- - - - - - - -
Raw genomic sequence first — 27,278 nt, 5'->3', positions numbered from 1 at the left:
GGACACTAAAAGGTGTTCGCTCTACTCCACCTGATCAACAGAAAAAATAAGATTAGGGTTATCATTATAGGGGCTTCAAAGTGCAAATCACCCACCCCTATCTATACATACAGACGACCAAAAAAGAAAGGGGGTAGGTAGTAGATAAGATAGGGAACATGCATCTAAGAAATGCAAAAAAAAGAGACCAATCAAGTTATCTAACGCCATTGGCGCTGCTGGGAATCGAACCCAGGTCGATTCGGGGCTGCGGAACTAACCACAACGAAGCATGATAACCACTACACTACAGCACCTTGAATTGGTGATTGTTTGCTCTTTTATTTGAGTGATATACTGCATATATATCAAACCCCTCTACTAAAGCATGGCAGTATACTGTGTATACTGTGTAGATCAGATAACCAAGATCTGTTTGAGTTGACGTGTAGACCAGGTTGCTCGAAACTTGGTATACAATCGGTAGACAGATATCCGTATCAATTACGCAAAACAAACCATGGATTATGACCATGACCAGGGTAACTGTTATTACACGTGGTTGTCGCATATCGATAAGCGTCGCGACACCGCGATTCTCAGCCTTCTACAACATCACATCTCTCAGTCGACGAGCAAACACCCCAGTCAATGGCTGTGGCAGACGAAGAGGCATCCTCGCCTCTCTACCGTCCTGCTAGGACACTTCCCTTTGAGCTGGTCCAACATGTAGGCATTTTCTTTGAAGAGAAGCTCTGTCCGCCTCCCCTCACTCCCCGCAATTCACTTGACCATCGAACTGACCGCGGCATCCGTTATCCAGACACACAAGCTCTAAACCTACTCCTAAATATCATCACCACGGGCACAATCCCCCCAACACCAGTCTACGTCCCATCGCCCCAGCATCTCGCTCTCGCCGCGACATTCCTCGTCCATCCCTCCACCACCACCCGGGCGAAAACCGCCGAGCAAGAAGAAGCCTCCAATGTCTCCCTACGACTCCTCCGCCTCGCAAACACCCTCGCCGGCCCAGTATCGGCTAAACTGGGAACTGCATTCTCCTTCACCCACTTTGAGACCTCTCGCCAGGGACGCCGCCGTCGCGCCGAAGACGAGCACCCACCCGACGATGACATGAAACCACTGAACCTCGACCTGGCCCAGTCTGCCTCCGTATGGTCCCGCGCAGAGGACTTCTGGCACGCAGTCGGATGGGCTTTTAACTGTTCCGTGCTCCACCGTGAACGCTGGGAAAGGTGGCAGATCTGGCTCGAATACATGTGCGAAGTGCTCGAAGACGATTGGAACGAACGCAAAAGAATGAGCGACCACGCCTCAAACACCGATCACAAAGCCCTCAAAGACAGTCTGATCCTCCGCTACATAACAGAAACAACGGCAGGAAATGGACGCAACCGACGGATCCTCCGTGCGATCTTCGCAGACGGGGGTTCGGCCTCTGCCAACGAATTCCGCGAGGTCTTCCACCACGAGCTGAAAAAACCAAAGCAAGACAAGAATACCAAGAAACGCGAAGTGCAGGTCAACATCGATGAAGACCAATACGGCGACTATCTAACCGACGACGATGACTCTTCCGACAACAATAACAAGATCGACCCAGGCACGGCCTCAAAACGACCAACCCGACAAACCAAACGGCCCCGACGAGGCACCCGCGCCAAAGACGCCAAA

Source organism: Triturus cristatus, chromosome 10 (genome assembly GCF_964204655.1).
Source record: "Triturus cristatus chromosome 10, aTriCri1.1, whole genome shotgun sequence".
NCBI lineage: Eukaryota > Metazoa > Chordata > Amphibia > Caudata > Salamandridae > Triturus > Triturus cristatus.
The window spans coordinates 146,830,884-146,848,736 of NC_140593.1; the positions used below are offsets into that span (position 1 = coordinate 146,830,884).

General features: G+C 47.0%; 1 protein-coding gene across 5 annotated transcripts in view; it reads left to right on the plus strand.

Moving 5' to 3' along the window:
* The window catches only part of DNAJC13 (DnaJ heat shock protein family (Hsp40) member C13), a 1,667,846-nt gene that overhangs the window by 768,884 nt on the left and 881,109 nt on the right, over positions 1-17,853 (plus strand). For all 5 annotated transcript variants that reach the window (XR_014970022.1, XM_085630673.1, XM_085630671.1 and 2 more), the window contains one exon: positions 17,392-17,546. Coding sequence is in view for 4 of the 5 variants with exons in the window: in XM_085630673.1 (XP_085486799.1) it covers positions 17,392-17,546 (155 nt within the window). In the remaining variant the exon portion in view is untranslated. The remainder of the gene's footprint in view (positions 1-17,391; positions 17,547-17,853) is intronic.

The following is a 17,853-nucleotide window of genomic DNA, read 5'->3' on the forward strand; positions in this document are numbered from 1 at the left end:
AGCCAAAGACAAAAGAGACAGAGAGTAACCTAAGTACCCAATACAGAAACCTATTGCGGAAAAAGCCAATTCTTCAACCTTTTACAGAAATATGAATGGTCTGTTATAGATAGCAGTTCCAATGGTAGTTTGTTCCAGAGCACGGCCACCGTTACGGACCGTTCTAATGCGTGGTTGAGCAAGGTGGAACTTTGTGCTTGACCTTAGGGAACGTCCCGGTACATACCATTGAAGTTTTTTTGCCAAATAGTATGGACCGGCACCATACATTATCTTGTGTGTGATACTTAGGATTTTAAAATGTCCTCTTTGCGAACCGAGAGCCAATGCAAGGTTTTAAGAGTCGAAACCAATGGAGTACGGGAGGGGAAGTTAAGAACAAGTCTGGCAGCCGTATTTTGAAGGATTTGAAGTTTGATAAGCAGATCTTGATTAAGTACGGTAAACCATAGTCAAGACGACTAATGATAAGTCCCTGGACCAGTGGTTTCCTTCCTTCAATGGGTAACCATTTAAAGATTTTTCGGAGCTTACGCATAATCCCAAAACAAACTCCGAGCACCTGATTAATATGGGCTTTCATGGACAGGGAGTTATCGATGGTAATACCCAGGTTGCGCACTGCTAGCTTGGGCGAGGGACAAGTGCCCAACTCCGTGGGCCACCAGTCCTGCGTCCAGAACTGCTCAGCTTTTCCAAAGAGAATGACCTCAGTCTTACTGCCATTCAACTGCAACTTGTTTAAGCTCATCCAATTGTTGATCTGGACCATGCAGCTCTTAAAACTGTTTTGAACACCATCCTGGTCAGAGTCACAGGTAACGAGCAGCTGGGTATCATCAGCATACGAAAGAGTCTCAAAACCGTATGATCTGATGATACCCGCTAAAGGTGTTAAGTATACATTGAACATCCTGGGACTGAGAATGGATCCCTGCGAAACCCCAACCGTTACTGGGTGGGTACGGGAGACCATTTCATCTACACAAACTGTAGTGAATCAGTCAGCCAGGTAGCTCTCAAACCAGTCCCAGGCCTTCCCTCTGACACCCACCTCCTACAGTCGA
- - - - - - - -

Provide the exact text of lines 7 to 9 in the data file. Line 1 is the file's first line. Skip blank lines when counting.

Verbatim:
General features: G+C 47.0%; 1 protein-coding gene across 5 annotated transcripts in view; it reads left to right on the plus strand.

Moving 5' to 3' along the window:
* The window catches only part of DNAJC13 (DnaJ heat shock protein family (Hsp40) member C13), a 1,667,846-nt gene that overhangs the window by 768,884 nt on the left and 881,109 nt on the right, over positions 1-17,853 (plus strand). For all 5 annotated transcript variants that reach the window (XR_014970022.1, XM_085630673.1, XM_085630671.1 and 2 more), the window contains one exon: positions 17,392-17,546. Coding sequence is in view for 4 of the 5 variants with exons in the window: in XM_085630673.1 (XP_085486799.1) it covers positions 17,392-17,546 (155 nt within the window). In the remaining variant the exon portion in view is untranslated. The remainder of the gene's footprint in view (positions 1-17,391; positions 17,547-17,853) is intronic.